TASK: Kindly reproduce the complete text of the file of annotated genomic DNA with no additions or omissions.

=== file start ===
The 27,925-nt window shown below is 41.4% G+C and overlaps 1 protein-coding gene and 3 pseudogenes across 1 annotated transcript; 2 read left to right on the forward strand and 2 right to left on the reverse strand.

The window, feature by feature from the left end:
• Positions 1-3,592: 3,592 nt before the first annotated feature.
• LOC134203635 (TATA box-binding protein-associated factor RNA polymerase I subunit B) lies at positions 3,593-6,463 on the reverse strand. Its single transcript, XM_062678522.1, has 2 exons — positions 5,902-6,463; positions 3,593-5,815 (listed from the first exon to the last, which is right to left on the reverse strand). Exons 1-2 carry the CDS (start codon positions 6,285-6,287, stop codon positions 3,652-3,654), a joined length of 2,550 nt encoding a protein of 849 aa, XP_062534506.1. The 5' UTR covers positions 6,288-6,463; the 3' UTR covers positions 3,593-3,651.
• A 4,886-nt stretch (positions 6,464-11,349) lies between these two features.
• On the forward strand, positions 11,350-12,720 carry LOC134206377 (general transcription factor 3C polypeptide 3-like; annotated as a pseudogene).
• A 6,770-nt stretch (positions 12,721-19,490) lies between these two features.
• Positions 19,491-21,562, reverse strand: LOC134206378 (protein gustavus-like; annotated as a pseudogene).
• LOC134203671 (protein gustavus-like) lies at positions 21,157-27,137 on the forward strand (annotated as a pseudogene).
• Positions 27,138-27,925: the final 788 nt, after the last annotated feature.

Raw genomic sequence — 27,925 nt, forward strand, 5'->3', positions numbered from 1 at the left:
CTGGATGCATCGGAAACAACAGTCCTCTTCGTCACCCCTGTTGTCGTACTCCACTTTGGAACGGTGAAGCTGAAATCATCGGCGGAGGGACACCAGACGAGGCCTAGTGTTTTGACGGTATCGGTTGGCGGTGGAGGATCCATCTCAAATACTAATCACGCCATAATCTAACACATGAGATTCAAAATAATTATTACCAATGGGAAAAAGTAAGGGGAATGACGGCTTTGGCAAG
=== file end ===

The 27,925-nt window shown below is 41.4% G+C and overlaps 1 protein-coding gene and 3 pseudogenes across 1 annotated transcript; 2 read left to right on the forward strand and 2 right to left on the reverse strand.

The window, feature by feature from the left end:
• Positions 1-3,592: 3,592 nt before the first annotated feature.
• LOC134203635 (TATA box-binding protein-associated factor RNA polymerase I subunit B) lies at positions 3,593-6,463 on the reverse strand. Its single transcript, XM_062678522.1, has 2 exons — positions 5,902-6,463; positions 3,593-5,815 (listed from the first exon to the last, which is right to left on the reverse strand). Exons 1-2 carry the CDS (start codon positions 6,285-6,287, stop codon positions 3,652-3,654), a joined length of 2,550 nt encoding a protein of 849 aa, XP_062534506.1. The 5' UTR covers positions 6,288-6,463; the 3' UTR covers positions 3,593-3,651.
• A 4,886-nt stretch (positions 6,464-11,349) lies between these two features.
• On the forward strand, positions 11,350-12,720 carry LOC134206377 (general transcription factor 3C polypeptide 3-like; annotated as a pseudogene).
• A 6,770-nt stretch (positions 12,721-19,490) lies between these two features.
• Positions 19,491-21,562, reverse strand: LOC134206378 (protein gustavus-like; annotated as a pseudogene).
• LOC134203671 (protein gustavus-like) lies at positions 21,157-27,137 on the forward strand (annotated as a pseudogene).
• Positions 27,138-27,925: the final 788 nt, after the last annotated feature.

Raw genomic sequence — 27,925 nt, forward strand, 5'->3', positions numbered from 1 at the left:
CTGGATGCATCGGAAACAACAGTCCTCTTCGTCACCCCTGTTGTCGTACTCCACTTTGGAACGGTGAAGCTGAAATCATCGGCGGAGGGACACCAGACGAGGCCTAGTGTTTTGACGGTATCGGTTGGCGGTGGAGGATCCATCTCAAATACTAATCACGCCATAATCTAACACATGAGATTCAAAATAATTATTACCAATGGGAAAAAGTAAGGGGAATGACGGCTTTGGCAAG